On September 28, the battalion trooped aboard the HMS Samaria for the Atlantic crossing. Nobody knew where the British troopship would dock. Everybody wondered about German U -boats, which prowled the huge ocean in wolfpacks. But the trip was uneventful; the Samaria docked at Liverpool on October 12. From that great seaport, the battalion boarded railroad cars for Longbridge Deverill in Wiltshire and arrived in a few hours.
On October 24, the battalion moved a short distance to Tilshead Barracks. Equipment was processed and sorted. The next stop would be the war zone across the English Channel. Sagaser, promoted to lieutenant colonel, went across to France to observe the fighting first-hand. Also in England, Seibel, another new lieutenant colonel, was transferred to headquarters of Combat Command B and Major John J. Hoffman became the battalion exec. Major. Robert B. Knight stepped up to replace Hoffman as battalion S-3. Both Hoffman and Knight were regular army.
It was cold and raining on December 17 when the Thunderbolts left Wiltshire for the port of Weymouth. Five LSTís carried the men across the channel to Cherbourg at the tip of the Cotenin Peninsula. By December 20, the 41st Battalion was ashore. From Cherbourg, the men went to Bameville, a resort town.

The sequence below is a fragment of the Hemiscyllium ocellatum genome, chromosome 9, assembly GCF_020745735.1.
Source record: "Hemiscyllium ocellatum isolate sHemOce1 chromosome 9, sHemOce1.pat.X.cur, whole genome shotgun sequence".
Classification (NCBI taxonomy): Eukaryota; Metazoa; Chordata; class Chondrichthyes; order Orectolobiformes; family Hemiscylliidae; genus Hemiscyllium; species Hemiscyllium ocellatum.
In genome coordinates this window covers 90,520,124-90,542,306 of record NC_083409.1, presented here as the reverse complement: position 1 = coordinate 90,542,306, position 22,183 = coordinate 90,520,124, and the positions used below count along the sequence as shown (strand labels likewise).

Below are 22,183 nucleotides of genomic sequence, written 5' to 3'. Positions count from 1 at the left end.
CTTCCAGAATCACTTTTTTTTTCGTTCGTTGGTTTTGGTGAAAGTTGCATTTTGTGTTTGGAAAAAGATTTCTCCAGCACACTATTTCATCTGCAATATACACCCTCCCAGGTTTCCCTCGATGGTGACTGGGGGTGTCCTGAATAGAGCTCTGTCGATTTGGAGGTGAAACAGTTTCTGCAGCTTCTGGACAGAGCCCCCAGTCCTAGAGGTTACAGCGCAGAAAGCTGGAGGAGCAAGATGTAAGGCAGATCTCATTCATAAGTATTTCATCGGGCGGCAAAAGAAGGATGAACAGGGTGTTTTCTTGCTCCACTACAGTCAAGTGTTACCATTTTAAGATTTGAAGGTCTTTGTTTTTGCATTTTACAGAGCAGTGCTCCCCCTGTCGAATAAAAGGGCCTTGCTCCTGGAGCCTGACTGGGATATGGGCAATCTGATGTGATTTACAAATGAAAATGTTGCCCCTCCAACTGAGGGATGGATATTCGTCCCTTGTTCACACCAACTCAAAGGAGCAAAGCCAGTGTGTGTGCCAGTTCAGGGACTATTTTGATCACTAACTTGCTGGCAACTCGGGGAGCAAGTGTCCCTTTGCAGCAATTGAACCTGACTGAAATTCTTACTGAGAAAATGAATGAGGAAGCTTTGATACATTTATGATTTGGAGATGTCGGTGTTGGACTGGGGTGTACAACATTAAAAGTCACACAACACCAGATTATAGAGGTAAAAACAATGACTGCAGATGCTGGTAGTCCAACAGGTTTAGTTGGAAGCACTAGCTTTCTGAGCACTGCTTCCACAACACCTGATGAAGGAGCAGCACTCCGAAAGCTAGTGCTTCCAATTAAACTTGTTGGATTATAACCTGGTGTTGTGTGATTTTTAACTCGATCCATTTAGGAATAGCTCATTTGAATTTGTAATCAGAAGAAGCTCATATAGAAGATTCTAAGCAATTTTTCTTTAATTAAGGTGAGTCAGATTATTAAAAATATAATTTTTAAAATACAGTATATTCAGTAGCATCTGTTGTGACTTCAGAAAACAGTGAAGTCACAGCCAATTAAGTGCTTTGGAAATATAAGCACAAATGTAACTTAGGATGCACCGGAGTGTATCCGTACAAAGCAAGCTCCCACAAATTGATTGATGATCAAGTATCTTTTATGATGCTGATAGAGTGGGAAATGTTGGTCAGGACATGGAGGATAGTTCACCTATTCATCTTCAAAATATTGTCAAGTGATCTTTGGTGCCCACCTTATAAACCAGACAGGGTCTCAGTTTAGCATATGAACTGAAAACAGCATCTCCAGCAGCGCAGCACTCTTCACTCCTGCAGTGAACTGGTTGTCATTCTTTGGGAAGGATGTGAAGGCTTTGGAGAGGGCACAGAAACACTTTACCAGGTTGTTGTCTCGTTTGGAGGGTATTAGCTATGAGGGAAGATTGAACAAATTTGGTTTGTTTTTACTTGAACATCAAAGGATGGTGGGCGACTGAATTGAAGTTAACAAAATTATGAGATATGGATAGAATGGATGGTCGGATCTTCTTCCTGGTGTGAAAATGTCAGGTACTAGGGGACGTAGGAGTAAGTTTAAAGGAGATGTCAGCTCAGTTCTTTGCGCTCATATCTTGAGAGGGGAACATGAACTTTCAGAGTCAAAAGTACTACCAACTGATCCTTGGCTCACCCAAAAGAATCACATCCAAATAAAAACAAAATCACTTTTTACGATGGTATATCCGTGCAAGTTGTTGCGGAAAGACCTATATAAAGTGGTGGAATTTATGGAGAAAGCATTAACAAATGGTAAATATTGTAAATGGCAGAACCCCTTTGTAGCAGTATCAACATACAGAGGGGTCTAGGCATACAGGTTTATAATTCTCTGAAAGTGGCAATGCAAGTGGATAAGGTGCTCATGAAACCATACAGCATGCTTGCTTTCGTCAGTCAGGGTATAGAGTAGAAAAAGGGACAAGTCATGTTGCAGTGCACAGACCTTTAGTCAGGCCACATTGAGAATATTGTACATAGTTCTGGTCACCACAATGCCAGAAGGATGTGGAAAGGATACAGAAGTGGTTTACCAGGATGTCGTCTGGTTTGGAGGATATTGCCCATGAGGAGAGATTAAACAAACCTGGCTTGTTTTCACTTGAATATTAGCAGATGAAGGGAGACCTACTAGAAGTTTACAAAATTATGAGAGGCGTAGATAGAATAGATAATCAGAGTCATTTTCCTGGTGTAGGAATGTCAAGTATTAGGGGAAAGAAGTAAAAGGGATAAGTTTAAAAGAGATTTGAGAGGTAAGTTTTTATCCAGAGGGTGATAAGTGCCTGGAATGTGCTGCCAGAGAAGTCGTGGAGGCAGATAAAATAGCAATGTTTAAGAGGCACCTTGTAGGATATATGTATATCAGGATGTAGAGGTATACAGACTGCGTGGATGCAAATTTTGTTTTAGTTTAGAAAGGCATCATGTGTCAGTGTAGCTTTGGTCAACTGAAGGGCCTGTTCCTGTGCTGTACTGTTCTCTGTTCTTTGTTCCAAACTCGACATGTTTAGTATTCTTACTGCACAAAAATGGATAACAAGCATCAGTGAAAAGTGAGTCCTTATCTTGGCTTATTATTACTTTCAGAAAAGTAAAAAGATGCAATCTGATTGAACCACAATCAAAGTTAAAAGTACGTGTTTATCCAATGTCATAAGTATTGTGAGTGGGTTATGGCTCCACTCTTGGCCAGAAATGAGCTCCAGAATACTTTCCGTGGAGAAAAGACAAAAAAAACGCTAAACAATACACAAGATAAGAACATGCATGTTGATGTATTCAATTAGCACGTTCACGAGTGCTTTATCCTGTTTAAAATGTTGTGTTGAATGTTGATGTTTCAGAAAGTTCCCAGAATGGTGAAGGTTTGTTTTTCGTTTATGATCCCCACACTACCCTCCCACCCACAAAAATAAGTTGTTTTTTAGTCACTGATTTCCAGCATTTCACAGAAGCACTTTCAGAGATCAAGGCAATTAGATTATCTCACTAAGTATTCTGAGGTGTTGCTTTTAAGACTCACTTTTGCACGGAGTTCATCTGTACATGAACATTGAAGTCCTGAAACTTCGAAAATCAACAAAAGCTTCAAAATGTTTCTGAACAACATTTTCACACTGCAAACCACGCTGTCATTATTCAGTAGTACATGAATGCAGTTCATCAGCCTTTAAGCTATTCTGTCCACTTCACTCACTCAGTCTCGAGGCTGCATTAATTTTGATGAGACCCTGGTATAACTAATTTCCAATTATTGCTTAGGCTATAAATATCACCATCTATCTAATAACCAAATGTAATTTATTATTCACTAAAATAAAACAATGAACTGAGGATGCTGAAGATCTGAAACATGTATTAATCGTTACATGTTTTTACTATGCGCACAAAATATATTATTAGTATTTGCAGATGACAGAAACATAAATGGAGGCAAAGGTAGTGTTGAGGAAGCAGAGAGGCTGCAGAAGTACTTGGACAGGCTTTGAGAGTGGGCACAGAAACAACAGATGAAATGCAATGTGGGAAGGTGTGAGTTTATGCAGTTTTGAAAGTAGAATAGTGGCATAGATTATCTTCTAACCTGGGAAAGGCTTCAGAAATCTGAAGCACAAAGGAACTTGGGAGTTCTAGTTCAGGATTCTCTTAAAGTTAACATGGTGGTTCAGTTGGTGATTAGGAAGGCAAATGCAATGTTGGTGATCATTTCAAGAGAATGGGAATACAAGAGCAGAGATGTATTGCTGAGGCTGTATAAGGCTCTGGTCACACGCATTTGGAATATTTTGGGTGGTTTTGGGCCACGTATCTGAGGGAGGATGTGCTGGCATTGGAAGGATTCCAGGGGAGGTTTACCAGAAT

The 41st Battalion had orders to be ready to move on a moment's notice. News from the southeast was bad. In the Ardennes Forest, the Nazis had attacked on a 50-mile front. German panzer divisions overran several First Army positions in a desperate attack the enemy hoped would save the Third Reich or prolong the war. The attack drove a deep pocket in the Allied lines; the struggle would be called the Battle of the Bulge, the bloodiest fight in U.S. Army history.
On December 22, the battalion began a 500 mile trek across France. via Falaise, Damville, Mantes, and Paris. The tankers rolled into Soissons on December 24. There was more news: the Thunderbolts learned they were part of Lieutenant General George S. Patton's Third Army.
It was the holiday season, but there was little time to celebrate. Tank crews worked against the clock installing track extensions on most of the Sherman tanks. Christmas was a work day, with a break for religious services and Christmas dinner.
Shortly after midnight on December 25, the battalion moved on to Laon and Poix Terran. The Germans were using saboteurs dressed as Glís and French civilians, so all strangers entering battalion areas were checked closely.
On December 29, the battalion was on the move again, drawing closer to the battlefront at Longliers, Belgium. "Even at this late date some of us still couldn't conceive what was in store for us." a veteran Thunderbolt recalled. "That night comic books still held more fascination for us than strategic maps."
The 41st Battalion was pan of CCB of 11th Armored. The battalion, designated Task Force Poker on December 30, got its first combat assignment: destroy enemy positions at Lavaselle. The attack was a success. The Shermans and supporting infantry swarmed into the town, capturing 125 Nazi soldiers.